You are here

John Sevier State Office Building

-A A +A
Tennessee State Office Building
1939–1940, Emmons Woolwine. 6th Ave. N and Charlotte Ave.
  • (Photograph by Claudette Stager)
  • (Photograph by Brian Beadles)
  • (Photograph by Brian Beadles)
  • (Photograph by Brian Beadles)

After its completion in the 1860s, the Tennessee State Capitol was the main building containing government offices. By the early twentieth century, however, the state found itself renting scattered properties to accommodate an expanding government bureaucracy. Dissatisfaction with this arrangement led the state to consider ways to consolidate its offices. In 1921 the legislature passed a bill authorizing the state to purchase land near the capitol. The War Memorial Building of 1925 was the first completed; next came the Tennessee Supreme Court Building, begun in 1936 with Public Works Administration (PWA) funding. Approval for the last state project to take advantage of PWA funding—the Tennessee State Office Building—came in June 1938.

Governor Prentice Cooper laid the cornerstone for the streamlined classical Tennessee State Office Building on April 10, 1939. The building was dedicated eleven months later on March 14, 1940. Designed by Nashville native Emmons Woolwine, the six-story building’s most noticeable exterior feature is its angular placement. Rather than setting the building parallel to the street, like other government buildings in Nashville, Woolwine placed the building at a 45-degree angle. The front of the building is set back from the intersection of 6th Avenue North and Charlotte Avenue, allowing for a large triangular plaza marked by monumental steps and planted beds.

The steel-frame office building is faced with Indiana limestone and has six stories and a basement. Six monumental pilasters define the central block of the building, flanking recessed stacks of windows. A row of acroteria dresses the cornice. Across the building’s exterior and throughout the interior, elegant bronze grilles, doors, and panels depict state and astrological symbols. Rene Paul Chambellan was responsible for most of these and his bas relief bronze doors lead directly into the marble-sheathed lobby. There in 1941, Dean Cornwell, called the “Dean of Illustrators” by his peers, painted large murals illustrating Tennessee history: The Development of Tennessee and The Discovery of Tennessee. Chambellan was from New Jersey and Cornwell from Kentucky. The two artists worked throughout the U.S. and their work in Tennessee also included the Davidson County Courthouse .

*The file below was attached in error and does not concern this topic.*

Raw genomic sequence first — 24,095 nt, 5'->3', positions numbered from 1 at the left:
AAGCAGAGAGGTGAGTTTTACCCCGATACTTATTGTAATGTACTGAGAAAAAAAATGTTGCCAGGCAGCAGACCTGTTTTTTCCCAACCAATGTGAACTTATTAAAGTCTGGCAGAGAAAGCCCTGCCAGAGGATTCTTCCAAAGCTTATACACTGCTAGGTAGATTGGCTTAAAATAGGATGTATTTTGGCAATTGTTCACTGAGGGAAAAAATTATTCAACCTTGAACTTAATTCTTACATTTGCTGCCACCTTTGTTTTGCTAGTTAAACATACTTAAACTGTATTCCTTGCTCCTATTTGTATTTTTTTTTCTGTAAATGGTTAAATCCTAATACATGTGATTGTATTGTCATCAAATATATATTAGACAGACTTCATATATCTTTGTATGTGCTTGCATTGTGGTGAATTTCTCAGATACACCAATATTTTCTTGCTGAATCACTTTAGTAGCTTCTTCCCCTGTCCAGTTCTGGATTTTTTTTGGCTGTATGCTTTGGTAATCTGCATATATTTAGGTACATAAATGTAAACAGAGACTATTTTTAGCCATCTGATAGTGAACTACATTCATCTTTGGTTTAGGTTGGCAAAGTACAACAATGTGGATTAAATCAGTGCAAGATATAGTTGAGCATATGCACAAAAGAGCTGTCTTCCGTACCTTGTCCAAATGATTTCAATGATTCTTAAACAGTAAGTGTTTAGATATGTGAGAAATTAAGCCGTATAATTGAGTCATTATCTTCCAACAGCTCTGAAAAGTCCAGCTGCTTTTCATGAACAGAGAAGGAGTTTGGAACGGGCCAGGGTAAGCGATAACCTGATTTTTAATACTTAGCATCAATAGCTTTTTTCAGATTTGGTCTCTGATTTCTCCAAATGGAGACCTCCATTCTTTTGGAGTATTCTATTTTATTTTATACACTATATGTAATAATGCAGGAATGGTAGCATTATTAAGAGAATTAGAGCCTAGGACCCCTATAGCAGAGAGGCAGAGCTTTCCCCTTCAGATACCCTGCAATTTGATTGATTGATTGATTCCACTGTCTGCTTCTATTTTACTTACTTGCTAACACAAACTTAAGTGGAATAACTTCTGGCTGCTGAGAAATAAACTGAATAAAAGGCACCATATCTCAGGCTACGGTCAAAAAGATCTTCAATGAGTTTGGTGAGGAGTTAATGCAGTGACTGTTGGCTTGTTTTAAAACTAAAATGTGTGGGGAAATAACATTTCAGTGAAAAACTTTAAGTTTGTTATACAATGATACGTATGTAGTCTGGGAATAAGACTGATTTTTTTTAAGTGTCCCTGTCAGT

At the dedication the building was lauded as modern and indicative of a new era of government efficiency in the state. Departments of conservation, agriculture, insurance, banking, accounting, and the State Planning Commission had their offices here. Today, the State Attorney General’s office is located in the building, although it also uses additional space in other office buildings in Nashville.


Beadles, Brian, and Tara Mielnik, “Tennessee State Office Building,” Davidson County, Tennessee. National Register of Historic Places Nomination Form, 2011, U.S. Department of the Interior, Washington, DC.

Messick Cohen Wilson Baker Architects. “John Sevier State Office Building Historic Structures Report.” April 2009.

Office of the Tennessee Attorney General: John Sevier State Office Building.November 2009. Brochure produced by State Attorney General’s office.

Writing Credits

Claudette Stager
Gavin Townsend



  • 1939

    bronze doors made
  • 1941

    murals painted

What's Nearby


Claudette Stager, "John Sevier State Office Building", [Nashville, Tennessee], SAH Archipedia, eds. Gabrielle Esperdy and Karen Kingsley, Charlottesville: UVaP, 2012—,

If SAH Archipedia has been useful to you, please consider supporting it.

SAH Archipedia tells the story of the United States through its buildings, landscapes, and cities. This freely available resource empowers the public with authoritative knowledge that deepens their understanding and appreciation of the built environment. But the Society of Architectural Historians, which created SAH Archipedia with University of Virginia Press, needs your support to maintain the high-caliber research, writing, photography, cartography, editing, design, and programming that make SAH Archipedia a trusted online resource available to all who value the history of place, heritage tourism, and learning.